Writing Tidbits (and an early New Year’s Resolution) November 18, 2008Posted by LHK in Atlanta, writing craft.
Regarding NaNoWriMo, I think it’s all or nothing for me. As in, I throw all of my writing energy and time into it, to the detriment of all of my other projects, or I work on the other projects and let NaNo languish. I’ve chosen the latter.
Saturday was the monthly meeting of Atlanta Writers Club. I wasn’t able to stay for all three presentations, but I did catch the first two. First up, Doug Crandell returned to AWC to do a one-hour workshop on the craft of the short story. I appreciated that he hammered home the point that, yes, short stories must have plots — literary fiction included. He usually starts his story with a character, or even with just a single character trait. Then he discovers who or what is the character’s opposing force. The story grows from there. He said he used to write a lot of stories with guns in them; everybody laughed at this, but I’m sure it was uncomfortably true for some of us. Myself included.
Here’s my problematic method of crafting a short story:
1. Find character. Done. Oftentimes, this comes down to “insert an already-created character” (one of my own, I mean. Don’t mistake me for a fanfiction writer).
2. Come up with nebulous idea of the philosophical conflict guiding the story.
3. Recognize that there need to be actual events and settings to prop up said philosophical conflict.
4. Start writing anyway.
5. Write 4000 words based on the character and the philosophical concept.
6. Delete 2000 of the 4000 words.
7. Reach the place where the end of the story should naturally be. From here, there are two options:
8a. Quit writing story and never come back to it.
8b. Throw in a random murder, a suicide, a car accident, an armed robbery, or a dead relative who’s been messing with the protagonist’s mind.
I don’t really aspire to have my name all over the lit journal world or to be in Best American Short Stories (it surprises me to be able to state this sincerely; I tend to be the ambitious type, but I seem to have mellowed a bit lately, or at least channeled all outlying ambition into my YA novels). I’d just like to be able to write a short story that actually is a story, rather than a collection of haphazardly-arranged scenes. And while I figured out long ago that novels with true plot and structure don’t just burst from head to page (unless you’re William Faulkner on his As I Lay Dying bourbon bender, or — and I say this begrudgingly — Stephenie Meyer and her vampire dream), I’ve churned out a lot of literary crap under the delusion that short stories can emerge fully-formed in a single sitting.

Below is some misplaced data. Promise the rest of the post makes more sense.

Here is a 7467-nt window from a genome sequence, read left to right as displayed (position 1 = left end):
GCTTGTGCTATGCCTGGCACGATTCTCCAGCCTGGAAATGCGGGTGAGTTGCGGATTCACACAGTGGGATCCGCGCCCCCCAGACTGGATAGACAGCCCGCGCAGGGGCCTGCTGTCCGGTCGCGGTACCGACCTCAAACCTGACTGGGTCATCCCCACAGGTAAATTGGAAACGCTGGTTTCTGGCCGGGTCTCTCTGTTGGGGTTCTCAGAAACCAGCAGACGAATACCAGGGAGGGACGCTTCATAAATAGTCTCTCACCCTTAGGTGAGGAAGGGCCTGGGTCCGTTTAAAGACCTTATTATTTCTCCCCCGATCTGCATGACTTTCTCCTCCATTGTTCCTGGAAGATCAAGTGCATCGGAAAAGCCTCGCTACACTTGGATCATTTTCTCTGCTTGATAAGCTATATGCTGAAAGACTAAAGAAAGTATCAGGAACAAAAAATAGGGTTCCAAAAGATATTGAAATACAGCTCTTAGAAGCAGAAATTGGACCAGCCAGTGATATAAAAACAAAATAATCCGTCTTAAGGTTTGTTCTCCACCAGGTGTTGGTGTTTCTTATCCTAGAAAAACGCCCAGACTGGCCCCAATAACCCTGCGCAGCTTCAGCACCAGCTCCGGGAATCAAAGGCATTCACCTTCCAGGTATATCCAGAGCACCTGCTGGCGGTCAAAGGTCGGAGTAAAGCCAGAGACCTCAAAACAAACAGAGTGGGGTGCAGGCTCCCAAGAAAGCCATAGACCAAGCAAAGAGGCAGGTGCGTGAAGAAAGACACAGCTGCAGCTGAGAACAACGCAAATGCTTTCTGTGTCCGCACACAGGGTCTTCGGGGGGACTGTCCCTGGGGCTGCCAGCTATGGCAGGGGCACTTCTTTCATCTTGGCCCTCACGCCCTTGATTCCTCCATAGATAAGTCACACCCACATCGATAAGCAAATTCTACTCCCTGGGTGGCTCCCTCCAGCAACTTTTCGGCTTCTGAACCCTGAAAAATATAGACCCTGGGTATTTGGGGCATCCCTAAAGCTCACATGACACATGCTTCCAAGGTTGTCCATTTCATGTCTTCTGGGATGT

So here’s an early New Year’s Resolution: I’m going to unearth all the short story writing advice I’ve internalized over years of how-to-write books and workshops and a whole boatload of fantastic short stories themselves. (One of my favorite online destinations for short fiction is StorySouth, by the way.) I’m going to try to write a short fiction piece with the goal of creating something that is unmistakably a story.
Joshua Corin, author of a rather hilarious sounding novel called Nuclear Winter Wonderland, spoke next. He covered the differences and similarities among playwriting, screenwriting, and novel-writing. (Quick primer: in playwriting, dialogue is the focus; in screenwriting, images are the focus; in novel-writing, narrative voice is the focus.) And he’d probably agree with my plan to have a plan for my next short story. At one point, he said, “Even if you don’t know where you are, know where you’re going.” Yes. Also, he stated that just because you have an idea for a novel, story, screenplay, or play, it doesn’t mean it’s time to sit down and start drafting it out. I agree — my ideas need a lot of time to attach themselves to character details and bits of dialogue and description before they’re ready to be put to paper. I feel uncomfortable sitting down to start on something unless I have one or two of those gotta-fit-these-in lines or phrases lying in wait in my head.
I left the meeting feeling inspired to go home and write… something. I wasn’t sure what. I’ve got plenty on my to-do list.
Plus, you know what’s nice? I am actually acquainted with a handful of people at Atlanta Writers Club, so during monthly meetings I actually manage to chat with people rather than just sit with my arms crossed and silently grump about how no one ever talks to me. With every passing year I grow just a little teeny tiny bit beyond the personality I cultivated so well in high school.